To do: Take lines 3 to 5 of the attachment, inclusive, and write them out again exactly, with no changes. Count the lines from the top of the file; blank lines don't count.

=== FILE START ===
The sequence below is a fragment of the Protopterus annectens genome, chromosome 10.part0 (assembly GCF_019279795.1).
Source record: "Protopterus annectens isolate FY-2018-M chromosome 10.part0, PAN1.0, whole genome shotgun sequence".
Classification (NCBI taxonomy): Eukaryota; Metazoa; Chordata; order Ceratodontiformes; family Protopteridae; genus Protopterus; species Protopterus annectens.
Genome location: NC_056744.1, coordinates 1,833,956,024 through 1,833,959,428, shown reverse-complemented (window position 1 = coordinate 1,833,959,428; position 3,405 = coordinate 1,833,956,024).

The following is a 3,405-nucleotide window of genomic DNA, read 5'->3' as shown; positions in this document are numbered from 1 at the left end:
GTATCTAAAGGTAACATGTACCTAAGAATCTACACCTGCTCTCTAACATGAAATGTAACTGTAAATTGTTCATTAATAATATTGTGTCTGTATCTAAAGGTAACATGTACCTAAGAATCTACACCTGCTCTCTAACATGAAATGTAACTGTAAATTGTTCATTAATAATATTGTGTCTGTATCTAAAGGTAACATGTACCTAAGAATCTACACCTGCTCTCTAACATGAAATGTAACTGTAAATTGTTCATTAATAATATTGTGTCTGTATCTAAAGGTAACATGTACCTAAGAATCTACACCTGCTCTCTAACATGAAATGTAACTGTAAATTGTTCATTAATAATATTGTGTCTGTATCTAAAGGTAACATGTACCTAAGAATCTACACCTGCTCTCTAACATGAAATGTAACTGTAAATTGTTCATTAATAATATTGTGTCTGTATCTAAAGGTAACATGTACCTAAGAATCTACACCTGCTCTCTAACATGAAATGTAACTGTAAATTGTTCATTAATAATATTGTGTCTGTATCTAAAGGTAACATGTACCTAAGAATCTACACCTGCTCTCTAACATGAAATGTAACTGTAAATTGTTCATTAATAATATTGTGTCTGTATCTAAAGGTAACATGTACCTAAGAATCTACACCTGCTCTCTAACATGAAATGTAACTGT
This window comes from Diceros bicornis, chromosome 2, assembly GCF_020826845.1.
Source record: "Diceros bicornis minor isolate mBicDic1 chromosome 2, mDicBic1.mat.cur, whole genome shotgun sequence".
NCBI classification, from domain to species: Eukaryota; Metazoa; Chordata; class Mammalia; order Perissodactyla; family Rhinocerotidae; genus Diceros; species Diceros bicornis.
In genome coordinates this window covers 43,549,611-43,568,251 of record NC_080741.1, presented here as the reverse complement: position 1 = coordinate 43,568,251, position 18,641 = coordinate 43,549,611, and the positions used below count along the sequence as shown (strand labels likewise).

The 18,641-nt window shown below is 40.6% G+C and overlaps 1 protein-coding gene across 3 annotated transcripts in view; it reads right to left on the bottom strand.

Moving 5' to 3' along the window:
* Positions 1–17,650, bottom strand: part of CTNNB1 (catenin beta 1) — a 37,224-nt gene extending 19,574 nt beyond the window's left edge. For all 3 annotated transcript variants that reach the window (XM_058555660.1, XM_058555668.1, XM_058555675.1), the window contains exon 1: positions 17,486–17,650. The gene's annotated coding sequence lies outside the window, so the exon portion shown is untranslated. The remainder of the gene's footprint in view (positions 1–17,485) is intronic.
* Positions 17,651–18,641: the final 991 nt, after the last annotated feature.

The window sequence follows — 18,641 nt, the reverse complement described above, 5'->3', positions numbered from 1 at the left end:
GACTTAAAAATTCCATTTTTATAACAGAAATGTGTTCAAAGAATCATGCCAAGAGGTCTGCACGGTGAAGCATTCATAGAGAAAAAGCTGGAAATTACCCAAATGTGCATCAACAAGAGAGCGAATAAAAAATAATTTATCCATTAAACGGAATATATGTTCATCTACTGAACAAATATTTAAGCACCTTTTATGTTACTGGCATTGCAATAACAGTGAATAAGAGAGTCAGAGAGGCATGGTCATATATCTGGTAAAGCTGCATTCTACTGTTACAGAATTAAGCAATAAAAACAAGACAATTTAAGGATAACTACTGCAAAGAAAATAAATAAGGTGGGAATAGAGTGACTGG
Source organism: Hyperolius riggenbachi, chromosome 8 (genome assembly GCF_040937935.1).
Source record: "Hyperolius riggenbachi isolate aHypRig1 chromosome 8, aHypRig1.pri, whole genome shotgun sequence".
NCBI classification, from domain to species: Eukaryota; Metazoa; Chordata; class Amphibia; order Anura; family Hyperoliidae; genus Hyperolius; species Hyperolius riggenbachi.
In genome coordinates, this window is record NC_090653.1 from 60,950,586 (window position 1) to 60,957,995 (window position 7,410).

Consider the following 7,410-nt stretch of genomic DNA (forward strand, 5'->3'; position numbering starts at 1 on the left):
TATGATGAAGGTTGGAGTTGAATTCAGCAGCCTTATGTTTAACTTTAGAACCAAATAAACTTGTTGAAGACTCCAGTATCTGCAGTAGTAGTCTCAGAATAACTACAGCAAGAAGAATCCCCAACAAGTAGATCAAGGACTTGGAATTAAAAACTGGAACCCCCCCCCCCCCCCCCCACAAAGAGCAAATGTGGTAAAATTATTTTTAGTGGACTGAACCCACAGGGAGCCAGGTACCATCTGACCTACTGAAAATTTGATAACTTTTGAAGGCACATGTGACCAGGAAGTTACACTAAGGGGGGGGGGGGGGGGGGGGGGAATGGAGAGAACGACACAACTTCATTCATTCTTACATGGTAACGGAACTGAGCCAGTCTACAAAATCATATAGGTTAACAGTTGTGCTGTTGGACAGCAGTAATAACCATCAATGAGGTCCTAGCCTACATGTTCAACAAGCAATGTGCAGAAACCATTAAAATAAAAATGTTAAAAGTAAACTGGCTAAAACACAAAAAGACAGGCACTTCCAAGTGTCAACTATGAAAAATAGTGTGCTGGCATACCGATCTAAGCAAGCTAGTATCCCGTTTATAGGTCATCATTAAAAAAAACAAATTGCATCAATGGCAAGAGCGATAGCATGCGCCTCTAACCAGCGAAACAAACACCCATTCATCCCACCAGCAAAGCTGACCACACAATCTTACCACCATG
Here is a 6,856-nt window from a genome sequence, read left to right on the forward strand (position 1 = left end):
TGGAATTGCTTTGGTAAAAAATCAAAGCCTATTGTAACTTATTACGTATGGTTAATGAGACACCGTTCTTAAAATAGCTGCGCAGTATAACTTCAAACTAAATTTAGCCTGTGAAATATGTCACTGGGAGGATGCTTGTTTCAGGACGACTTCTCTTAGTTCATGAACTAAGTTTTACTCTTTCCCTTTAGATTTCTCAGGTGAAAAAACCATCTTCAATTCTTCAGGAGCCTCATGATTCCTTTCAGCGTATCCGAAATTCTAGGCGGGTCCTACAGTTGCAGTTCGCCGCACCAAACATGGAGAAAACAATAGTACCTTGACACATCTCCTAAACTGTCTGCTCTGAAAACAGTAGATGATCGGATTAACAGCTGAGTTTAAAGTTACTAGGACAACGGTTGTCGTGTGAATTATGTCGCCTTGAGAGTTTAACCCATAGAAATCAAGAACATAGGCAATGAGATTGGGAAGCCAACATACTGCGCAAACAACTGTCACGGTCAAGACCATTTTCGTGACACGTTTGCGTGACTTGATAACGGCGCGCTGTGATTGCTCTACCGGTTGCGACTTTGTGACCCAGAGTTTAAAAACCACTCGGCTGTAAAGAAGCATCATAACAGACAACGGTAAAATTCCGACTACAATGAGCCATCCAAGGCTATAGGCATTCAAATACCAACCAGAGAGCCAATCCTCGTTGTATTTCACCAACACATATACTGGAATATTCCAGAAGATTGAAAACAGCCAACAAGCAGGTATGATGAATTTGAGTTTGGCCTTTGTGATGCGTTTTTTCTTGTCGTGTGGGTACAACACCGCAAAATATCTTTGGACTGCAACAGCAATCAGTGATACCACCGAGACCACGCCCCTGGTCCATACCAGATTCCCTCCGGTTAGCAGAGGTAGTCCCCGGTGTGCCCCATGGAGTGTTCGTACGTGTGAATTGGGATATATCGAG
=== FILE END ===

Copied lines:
Classification (NCBI taxonomy): Eukaryota; Metazoa; Chordata; order Ceratodontiformes; family Protopteridae; genus Protopterus; species Protopterus annectens.
Genome location: NC_056744.1, coordinates 1,833,956,024 through 1,833,959,428, shown reverse-complemented (window position 1 = coordinate 1,833,959,428; position 3,405 = coordinate 1,833,956,024).

The following is a 3,405-nucleotide window of genomic DNA, read 5'->3' as shown; positions in this document are numbered from 1 at the left end: